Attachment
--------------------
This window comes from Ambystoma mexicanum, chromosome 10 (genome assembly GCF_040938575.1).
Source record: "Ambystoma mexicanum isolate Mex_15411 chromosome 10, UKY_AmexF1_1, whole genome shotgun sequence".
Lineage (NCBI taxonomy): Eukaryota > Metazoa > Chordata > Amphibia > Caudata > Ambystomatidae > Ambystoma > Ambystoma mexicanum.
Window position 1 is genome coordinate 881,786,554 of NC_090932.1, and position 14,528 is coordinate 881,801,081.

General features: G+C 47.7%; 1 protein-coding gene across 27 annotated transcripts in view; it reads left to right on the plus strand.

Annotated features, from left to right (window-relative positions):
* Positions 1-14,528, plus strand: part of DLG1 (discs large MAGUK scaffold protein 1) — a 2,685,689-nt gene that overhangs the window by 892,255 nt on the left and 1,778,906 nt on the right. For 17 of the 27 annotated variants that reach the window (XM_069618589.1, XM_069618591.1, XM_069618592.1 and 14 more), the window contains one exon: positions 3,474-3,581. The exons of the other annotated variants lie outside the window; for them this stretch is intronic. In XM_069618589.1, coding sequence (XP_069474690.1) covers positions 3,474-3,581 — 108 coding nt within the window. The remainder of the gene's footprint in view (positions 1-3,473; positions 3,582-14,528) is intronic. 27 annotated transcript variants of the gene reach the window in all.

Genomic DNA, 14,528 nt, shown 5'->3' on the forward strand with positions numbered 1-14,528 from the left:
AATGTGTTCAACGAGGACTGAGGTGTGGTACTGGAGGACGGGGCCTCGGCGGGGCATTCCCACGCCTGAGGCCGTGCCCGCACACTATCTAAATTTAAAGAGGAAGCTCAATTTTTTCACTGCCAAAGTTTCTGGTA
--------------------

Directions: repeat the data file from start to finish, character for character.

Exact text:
This window comes from Ambystoma mexicanum, chromosome 10 (genome assembly GCF_040938575.1).
Source record: "Ambystoma mexicanum isolate Mex_15411 chromosome 10, UKY_AmexF1_1, whole genome shotgun sequence".
Lineage (NCBI taxonomy): Eukaryota > Metazoa > Chordata > Amphibia > Caudata > Ambystomatidae > Ambystoma > Ambystoma mexicanum.
Window position 1 is genome coordinate 881,786,554 of NC_090932.1, and position 14,528 is coordinate 881,801,081.

General features: G+C 47.7%; 1 protein-coding gene across 27 annotated transcripts in view; it reads left to right on the plus strand.

Annotated features, from left to right (window-relative positions):
* Positions 1-14,528, plus strand: part of DLG1 (discs large MAGUK scaffold protein 1) — a 2,685,689-nt gene that overhangs the window by 892,255 nt on the left and 1,778,906 nt on the right. For 17 of the 27 annotated variants that reach the window (XM_069618589.1, XM_069618591.1, XM_069618592.1 and 14 more), the window contains one exon: positions 3,474-3,581. The exons of the other annotated variants lie outside the window; for them this stretch is intronic. In XM_069618589.1, coding sequence (XP_069474690.1) covers positions 3,474-3,581 — 108 coding nt within the window. The remainder of the gene's footprint in view (positions 1-3,473; positions 3,582-14,528) is intronic. 27 annotated transcript variants of the gene reach the window in all.

Genomic DNA, 14,528 nt, shown 5'->3' on the forward strand with positions numbered 1-14,528 from the left:
AATGTGTTCAACGAGGACTGAGGTGTGGTACTGGAGGACGGGGCCTCGGCGGGGCATTCCCACGCCTGAGGCCGTGCCCGCACACTATCTAAATTTAAAGAGGAAGCTCAATTTTTTCACTGCCAAAGTTTCTGGTA